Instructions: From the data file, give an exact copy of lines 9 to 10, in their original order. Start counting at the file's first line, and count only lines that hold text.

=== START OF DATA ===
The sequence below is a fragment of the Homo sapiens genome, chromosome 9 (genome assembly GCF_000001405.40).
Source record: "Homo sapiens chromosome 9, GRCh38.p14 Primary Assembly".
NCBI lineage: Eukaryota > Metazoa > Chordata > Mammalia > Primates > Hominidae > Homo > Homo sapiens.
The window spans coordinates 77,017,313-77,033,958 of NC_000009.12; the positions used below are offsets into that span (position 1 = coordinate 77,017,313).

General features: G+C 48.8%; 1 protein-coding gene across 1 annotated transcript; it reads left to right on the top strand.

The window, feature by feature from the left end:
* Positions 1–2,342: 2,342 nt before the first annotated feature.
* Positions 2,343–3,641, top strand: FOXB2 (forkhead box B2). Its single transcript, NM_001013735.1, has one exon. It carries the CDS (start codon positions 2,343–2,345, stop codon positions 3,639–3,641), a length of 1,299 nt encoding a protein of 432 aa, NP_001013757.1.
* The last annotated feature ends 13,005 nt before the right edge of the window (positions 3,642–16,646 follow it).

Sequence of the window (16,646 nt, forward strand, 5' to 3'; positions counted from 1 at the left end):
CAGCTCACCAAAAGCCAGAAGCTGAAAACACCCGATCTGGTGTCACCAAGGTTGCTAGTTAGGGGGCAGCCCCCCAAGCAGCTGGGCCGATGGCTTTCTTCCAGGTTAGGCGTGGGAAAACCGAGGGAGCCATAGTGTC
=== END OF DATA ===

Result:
* The last annotated feature ends 13,005 nt before the right edge of the window (positions 3,642–16,646 follow it).

Sequence of the window (16,646 nt, forward strand, 5' to 3'; positions counted from 1 at the left end):